Dedicating Nininyang’s new church
The thought sprung unbidden to mind as we turned off the main road and deliberately nose-dived into the ditch. Just how deep the ditch was, was hidden by the tall grass. I was reassured by the encouraging smiles and waving hands of our guides, mostly hidden in the head-high grass, as they directed us away from the thorny acacia bushes, and in between fields of maize, towards Nininyang’s new church – the roof just visible in the distance. We had arrived!! We were to spend the night resting and preparing for tomorrow’s service – the dedication of the new church! We had plans, after leading an impromptu welcome service, for a quiet night in our tent, in the church. The congregation had other plans. We could not possibly really want to be left alone – they could all spend the night with us!!! Party time!!! We can cook tomorrow’s feast, shout, laugh, sing (of course AT the top of our lungs), and beat the drum enthusiastically with ALL our might!! We emerged from our tent in the pre-dawn dark in some haste when the noise reached a new crescendo. “Were they calling us to get up?” we wondered. Peter Kuel, priest in charge of Nininyang mission centre, met us with his gentle smile, “Why are you up so early?” No matter, we could sit with the ladies as they prepared the feast on the ground in front of the church. I never realized just how grey cow intestines were, but perhaps they had blanched under the doleful eye of the cow’s head, sitting together with the tail, seeming to observe all the preparations with less than an enthusiastic air. A feast of Kop (mixed maize and wheat flour) was prepared by two delightful but unfortunately incessantly coughing ladies. Too late we learned that it was mixed with unboiled water, much to our later intestinal regret. The dedication service was a mixture of joy and sorrow. Merle raiders had attacked the village next to us, killing some, kidnapping others. Peter Kuel’s niece was one of the children killed. A dear lady who had walked from a nearby village bringing with her the gift of a goat, was prevented from attending the service. She arrested that morning on the charge of having, by witchcraft, killed someone who had been bitten by a snake. Peter and a member of the congregation who was a policeman obtained temporary release for her, pending trial the next day. We prayed with her. “It is impossible! She is a Christian!” declared Peter. We all gathered round and prayed. It was clergy training days as we returned home from Nininyang. I’ll let Grant tell of this. …And Sorrow Every month the clergy of the Gambella region in western Ethiopia come for two to three days of training. We are reading through 1 Corinthians, reading a book on the 39 Articles of Religion, and talking about pastoral issues in the area. At a recent gathering one of the clergy came to me during a break. “Bishop, I have a problem. I need help to understand something”. David Onuk is the priest for the Opo people a small language group two hours into the bush from Gambella town. Although the Ethiopian census number only 1,700, there are probably closer to 5,000 Opo people in the world (it is hard to count people who are so isolated). In the last few years many of them have become (Anglican) Christians. David’s problem took me by surprise, so I brought the story to the assembled clergy to discuss. A 19-year old nephew, James, who lived with David and his family, had gone off with a group of other young men to hunt for honey in the forest. They found a nest in a tree and James climbed the tree to retrieve the honey. The bees attacked and James fell from the tree impaling himself in the chest as he landed. By the time David reached the scene James was dead. Then David explained his dilemma. James is the first Opo Christian who has ever died. Some of the people are confused. Are Christians supposed to die? What happens to a Christian when he dies? David explained that the Opo have no view of an afterlife (at this point Grant the pastor was supplanted by Grant the student of African religion: really? I’ve never heard of a group of Africans with no view of an afterlife? Almost all Africans have some way of understanding the ancestors and their continued , usually shadowy, existence after death). After relating the details of the story, and after receiving comfort and assurances of prayers from the other pastors, we turned to an attempt to help David to communicate the meaning of this event to his people. The passage which, in the end, seemed most helpful was 1 Thessalonians 4:13-18, but especially the first two verses: “We do not want you to be uninformed brothers and sisters, about those who have fallen asleep, so that you may not grieve as those who have no hope. For, since we believe that Jesus died and rose again, even so through Jesus, God will bring with him those who have died.” Paul, it seems, had encountered a problem in Thessalonica which was similar to the problem that the Opo were having. Didn’t Jesus defeat death? Doesn’t John 3:16 say that those who believe in Jesus “will not perish”? So what does it mean that Christians die? We talked for quite a while about that fact that Jesus himself faced death. We talked about the resurrection of Jesus and how Jesus’ resurrection is the “first fruits” of our future resurrection. We talked about how we do not have to grieve as if facing death means facing total loss and emptiness, but how our grief is intermingled with true hope – because Jesus rose, we have the assurance of being raised with him. James, even now, is truly in Christ.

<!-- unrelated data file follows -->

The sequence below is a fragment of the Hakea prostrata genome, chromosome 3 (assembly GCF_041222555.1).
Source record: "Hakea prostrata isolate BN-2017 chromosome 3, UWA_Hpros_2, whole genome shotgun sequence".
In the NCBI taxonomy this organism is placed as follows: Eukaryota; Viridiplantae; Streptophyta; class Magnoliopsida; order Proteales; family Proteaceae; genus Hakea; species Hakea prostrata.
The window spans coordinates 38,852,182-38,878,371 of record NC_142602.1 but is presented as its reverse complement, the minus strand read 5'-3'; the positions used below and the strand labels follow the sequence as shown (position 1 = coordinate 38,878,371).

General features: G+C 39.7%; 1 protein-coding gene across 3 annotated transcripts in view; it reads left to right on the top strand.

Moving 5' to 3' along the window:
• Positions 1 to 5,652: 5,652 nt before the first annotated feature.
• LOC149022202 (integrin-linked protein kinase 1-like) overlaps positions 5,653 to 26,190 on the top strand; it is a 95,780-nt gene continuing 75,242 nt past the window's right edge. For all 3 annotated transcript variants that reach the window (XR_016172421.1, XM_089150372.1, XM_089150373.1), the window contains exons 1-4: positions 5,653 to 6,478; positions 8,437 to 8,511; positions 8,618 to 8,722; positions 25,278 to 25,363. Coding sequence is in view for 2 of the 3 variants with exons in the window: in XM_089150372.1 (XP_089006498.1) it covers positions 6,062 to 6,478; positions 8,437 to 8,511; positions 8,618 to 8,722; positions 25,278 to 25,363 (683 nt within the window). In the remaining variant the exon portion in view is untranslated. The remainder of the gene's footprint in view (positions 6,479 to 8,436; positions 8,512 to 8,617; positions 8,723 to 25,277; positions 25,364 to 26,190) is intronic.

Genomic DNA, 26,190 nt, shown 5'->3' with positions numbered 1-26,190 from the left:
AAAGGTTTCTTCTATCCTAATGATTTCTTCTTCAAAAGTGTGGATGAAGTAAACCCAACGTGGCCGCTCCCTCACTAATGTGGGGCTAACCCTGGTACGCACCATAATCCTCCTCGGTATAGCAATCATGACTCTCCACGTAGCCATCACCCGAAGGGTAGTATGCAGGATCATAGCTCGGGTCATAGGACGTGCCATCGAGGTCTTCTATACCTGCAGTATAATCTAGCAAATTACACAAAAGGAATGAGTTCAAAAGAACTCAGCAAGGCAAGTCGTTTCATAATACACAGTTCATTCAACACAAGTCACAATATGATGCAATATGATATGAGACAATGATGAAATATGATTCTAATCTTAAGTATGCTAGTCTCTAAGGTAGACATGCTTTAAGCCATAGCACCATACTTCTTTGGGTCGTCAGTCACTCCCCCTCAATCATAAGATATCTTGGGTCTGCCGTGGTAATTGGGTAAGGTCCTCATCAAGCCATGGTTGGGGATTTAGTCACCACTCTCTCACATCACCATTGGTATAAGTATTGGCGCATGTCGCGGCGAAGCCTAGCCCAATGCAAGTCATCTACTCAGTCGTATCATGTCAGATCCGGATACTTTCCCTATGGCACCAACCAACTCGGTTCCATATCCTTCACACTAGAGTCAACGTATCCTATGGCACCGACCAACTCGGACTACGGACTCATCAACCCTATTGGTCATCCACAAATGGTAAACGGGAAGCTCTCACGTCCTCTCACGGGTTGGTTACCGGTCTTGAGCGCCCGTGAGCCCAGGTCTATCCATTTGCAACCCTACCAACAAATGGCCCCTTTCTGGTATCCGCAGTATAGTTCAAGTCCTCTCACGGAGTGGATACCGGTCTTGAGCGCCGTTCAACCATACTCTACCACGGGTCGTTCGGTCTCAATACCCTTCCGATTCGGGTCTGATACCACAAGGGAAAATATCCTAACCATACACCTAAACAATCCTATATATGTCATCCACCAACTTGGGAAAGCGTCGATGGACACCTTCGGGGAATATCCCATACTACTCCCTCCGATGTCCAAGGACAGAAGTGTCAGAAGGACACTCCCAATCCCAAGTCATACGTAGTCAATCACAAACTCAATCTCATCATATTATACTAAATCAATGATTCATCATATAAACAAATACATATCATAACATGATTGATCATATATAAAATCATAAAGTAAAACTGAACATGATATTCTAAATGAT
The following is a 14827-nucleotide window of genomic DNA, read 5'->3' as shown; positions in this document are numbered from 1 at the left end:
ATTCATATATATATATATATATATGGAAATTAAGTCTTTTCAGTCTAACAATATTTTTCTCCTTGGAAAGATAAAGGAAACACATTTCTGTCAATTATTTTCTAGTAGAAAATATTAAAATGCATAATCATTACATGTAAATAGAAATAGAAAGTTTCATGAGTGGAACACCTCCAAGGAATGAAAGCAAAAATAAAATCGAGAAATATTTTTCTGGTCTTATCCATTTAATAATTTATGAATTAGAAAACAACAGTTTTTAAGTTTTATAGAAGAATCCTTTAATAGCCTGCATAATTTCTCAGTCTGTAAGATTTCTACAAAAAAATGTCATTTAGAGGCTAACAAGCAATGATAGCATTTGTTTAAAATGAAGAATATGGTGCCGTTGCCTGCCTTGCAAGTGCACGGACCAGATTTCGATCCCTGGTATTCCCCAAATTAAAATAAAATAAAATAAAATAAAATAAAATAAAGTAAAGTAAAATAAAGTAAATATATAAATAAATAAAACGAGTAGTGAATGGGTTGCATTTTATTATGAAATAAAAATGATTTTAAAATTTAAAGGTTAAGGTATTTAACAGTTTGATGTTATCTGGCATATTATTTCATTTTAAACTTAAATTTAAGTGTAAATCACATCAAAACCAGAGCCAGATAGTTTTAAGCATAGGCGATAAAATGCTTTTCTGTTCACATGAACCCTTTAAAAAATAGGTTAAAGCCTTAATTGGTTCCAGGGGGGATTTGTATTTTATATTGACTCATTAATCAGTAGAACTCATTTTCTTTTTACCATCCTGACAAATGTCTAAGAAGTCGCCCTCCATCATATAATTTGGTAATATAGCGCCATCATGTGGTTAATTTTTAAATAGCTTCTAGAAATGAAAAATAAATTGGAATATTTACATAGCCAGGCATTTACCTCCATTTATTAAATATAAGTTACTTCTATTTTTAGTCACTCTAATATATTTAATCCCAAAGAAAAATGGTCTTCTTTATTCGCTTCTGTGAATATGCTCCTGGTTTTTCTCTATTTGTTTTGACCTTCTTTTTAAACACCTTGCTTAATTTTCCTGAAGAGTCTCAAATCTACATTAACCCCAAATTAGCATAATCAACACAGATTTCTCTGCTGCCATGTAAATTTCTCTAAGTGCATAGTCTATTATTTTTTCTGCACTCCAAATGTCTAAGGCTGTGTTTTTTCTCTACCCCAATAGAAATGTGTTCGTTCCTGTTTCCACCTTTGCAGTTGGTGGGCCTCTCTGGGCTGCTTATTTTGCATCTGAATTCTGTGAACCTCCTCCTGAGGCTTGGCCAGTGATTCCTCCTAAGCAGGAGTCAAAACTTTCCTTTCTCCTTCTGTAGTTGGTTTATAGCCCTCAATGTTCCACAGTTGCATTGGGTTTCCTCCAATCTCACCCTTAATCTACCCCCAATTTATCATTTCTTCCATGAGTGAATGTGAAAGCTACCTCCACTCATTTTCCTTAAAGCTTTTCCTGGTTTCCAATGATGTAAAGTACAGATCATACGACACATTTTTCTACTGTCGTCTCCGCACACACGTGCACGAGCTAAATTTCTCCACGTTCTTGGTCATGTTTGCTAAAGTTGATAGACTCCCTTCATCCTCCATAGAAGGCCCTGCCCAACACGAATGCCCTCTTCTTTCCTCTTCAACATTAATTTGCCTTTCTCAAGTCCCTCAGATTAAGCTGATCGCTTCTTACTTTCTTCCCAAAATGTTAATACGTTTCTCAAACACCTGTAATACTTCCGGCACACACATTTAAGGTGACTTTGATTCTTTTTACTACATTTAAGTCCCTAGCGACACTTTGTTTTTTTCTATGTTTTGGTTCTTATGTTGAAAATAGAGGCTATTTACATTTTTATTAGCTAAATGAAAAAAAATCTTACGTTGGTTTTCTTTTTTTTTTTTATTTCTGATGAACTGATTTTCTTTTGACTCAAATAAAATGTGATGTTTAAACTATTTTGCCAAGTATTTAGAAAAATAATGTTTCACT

~ Please Pray with us ~
Mothers’ Union Coordinator, Achua, teaches at Ilea about the coming “Community Education and Development Project”.
|Nininyang Houses: Only the rooftops are visible during rainy season|